Steve Smith has two centuries and averages 48 since the fourth Test of the 2019 Ashes – far from the performances we have become…
As the fourth Test wrapped up, and both teams reflected on the result of the game and how they should move forward with planning for the fifth Test in Hobart, there would have been only one question on the minds of all players, coaching staff and travel partners.
Should I pack a jumper? The answer to that is a resounding yes.
The majority of Tasmanians are too parochial to admit that the place is impossible to plan for from a weather perspective.
Once they’ve finished whinging to you about their lack of AFL team and how they’re constantly left off the national price check for petrol prices on Today Tonight, it is important that you remind them that there is no shame in being the closest body of land to Antarctica and that a cool southerly breeze is to be expected.
In fact, if you rowed a boat at 50kph in the arctic line, you’d arrive at the South Pole in the same amount of time it took your mum and dad to work out how to operate Facetime effectively.
And that’s the problem for Blundstone Arena, particularly after 8pm, there is no body of land in between Bellerive Beach and the Antarctic. It is one southerly change away from the largest case of crowd frost bite ever recorded at an international cricket match in the month of January. A record I’m sure Tasmanians would warm to (comedy drum!).
No lie, I played a game at Blundstone Arena, in early Feb of 2008, where it was snowing on Mount Wellington and we were crashed with sleet as we ran from the ground. The next day, the mountain was covered in as much snow as I was in dust.
The biggest impact these cool night-time conditions could have on the day/night game is the swing and movement of the new pink ball under lights. Is it a myth anyway? Stats are suggesting that the hardest session to bat in day/night games in Australia is the first. Sunlight.
It’s a small sample size, and India’s all out capitulation of last year is a part of that sample size, but still, the stats generally don’t lie.
Swing. Laminar and disordered flow. What do scientists say about the ultimate conditions of swing?
Andrew Hignell, a Ph.D. in geography and author of publications on the game, including “Rain Stops Play: The Geography of Cricket,” explains his views. “It is generally thought that when there is significant cloud cover, the ball will swing. The climatic reason is that you have low pressure, which adds moisture, which influences how the ball travels through the air.”
The moisture. Does a cold summer’s night carry moisture?
NASA Scientist, Rabi Mehta, disagrees on the need for moisture. He has studied the movement of cricket balls in the laboratory and tried to replicate the phenomenon of swing in the lab. Mehta discovered that moisture had no influence on the movement of the ball.
Interesting, huh. One thing is for sure, if you win the toss in the lab of NASA, you want to bat first.
One for the eye test.
The wicket itself has seen plenty of transformation over the years. In the early days – pre 2003 – Bellerive held one roofless grandstand in the western corner of the ground, a hill, and some terrace based seating. Because of the centre squares’ unprotected beach front position, and lack of grandstand protection from the wind, the wicket was exclusively dry. Low, slow and boring. Flaaaaat.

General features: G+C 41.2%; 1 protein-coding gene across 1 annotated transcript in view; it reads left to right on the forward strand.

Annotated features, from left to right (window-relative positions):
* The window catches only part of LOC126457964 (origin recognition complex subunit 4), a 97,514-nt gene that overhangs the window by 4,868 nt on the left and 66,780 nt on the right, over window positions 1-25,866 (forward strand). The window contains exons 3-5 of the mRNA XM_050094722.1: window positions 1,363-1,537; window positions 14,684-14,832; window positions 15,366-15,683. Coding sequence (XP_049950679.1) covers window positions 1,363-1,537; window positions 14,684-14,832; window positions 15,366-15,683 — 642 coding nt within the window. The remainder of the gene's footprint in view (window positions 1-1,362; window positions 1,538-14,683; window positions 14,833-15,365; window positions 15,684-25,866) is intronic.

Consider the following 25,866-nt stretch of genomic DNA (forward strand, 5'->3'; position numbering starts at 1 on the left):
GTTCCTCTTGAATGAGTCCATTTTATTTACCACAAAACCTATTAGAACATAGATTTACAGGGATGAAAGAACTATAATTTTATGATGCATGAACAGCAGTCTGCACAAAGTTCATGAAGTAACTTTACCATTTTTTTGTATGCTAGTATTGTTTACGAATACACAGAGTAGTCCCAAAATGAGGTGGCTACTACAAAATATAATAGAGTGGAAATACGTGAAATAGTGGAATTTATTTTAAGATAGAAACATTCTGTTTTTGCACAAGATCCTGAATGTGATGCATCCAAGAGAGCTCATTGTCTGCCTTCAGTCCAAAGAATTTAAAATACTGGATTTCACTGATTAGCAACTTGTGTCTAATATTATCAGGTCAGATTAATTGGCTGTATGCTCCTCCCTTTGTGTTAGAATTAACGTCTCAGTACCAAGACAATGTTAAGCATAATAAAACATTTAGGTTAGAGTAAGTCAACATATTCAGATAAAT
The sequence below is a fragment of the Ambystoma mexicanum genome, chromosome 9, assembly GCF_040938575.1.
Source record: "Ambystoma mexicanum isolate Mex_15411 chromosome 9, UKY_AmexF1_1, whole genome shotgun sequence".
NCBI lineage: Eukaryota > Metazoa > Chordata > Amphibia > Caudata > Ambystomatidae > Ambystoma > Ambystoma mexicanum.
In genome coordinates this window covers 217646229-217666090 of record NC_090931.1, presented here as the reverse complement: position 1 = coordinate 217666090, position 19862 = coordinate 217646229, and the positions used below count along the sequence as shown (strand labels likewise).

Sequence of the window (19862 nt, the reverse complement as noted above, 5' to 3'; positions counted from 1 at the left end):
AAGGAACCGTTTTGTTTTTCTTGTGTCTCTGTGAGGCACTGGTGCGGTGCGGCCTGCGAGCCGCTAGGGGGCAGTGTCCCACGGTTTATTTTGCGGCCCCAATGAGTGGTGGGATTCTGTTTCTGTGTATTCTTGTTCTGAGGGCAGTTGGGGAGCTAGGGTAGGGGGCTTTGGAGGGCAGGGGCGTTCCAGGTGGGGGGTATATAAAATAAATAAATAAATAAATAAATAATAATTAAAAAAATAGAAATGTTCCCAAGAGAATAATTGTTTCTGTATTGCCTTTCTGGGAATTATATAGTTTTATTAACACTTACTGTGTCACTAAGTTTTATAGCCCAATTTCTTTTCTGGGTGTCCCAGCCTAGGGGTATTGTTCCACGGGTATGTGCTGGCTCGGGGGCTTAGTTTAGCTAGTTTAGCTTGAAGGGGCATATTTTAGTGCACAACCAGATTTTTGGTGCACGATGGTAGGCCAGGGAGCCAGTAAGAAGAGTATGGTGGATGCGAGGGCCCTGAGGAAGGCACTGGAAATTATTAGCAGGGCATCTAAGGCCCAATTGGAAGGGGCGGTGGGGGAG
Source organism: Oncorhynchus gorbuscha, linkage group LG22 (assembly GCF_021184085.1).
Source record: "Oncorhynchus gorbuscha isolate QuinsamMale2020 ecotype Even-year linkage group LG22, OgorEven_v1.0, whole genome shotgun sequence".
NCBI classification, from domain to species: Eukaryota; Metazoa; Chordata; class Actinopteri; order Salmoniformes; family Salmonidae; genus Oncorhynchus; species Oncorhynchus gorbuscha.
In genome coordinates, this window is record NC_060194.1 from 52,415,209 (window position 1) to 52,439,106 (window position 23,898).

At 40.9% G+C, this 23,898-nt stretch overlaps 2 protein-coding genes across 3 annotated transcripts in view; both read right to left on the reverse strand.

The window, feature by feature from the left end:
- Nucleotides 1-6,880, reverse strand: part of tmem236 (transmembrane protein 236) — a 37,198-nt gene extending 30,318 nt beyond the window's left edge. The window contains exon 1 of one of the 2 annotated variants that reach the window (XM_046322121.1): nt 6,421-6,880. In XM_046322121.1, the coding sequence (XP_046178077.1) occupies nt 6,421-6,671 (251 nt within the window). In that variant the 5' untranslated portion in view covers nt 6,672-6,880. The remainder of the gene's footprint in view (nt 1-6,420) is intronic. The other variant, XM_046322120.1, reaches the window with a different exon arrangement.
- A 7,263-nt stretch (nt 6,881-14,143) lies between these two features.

When the southern stand was built in 2003, it created all types of issues – mostly for the crayfish devouring members because their view of the water had been blocked – for the wicket as it was now part of a completely foreign ecosystem.
You probably want to see the pitch for the fifth Test in Hobart, don’t you? This is, remember, 48 hours from the toss: pic.twitter.com/7NHzHnPKu9
— George Dobell (@GeorgeDobell1) January 12, 2022
The wind had been cut off from the centre square, due to the king-sized wall (6000 seat Southern Stand) between it and the beach, and the curators faced all types of issues keeping the square at first class standard. A Pura Cup game, Feb 2003, had to be abandoned on day two due to the dangerous nature of the wicket.
Since then, the curators have worked out that the best wickets for red ball cricket must start with lots of grass and moisture to ensure the wicket can go the journey of all five days.
The last Test match played at Blundstone Area was against South Africa in 2016. SA won the toss, bowled, and rattled Australia for 85 on a wicket the media described as THE HULK!! A RAGING GREEN MONSTER!!
Vernon Philander took 5-21 in the first innings. Kyle Abbott took nine wickets for the game. Josh Hazlewood took six wickets in South Africa’s only innings of 326. And Australia registered 17 single digits scores across its 22 individual innings.
Blundstone Arena is no NASA lab. You want to win the toss, bowl, and then pitch the ball a metre fuller than any other wicket in the country. The trampoline bounce makes it impossible to drive unless it’s a full toss.
The one thing to keep an eye on is the crowd. COVID is beyond rampant down here and I’m seeing a lot of pre-purchased tickets being scalped online. The first three days were sold out, so empty seats would be truly flattening and not a reflection of the excitement that has captured Tassie with the opportunity to host an Ashes Test.
The Poms would be licking their lips. The conditions at Blundstone Arena, and Hobart, are home. And you feel that if they’re going to steal one, winning the toss and bowling is their best chance.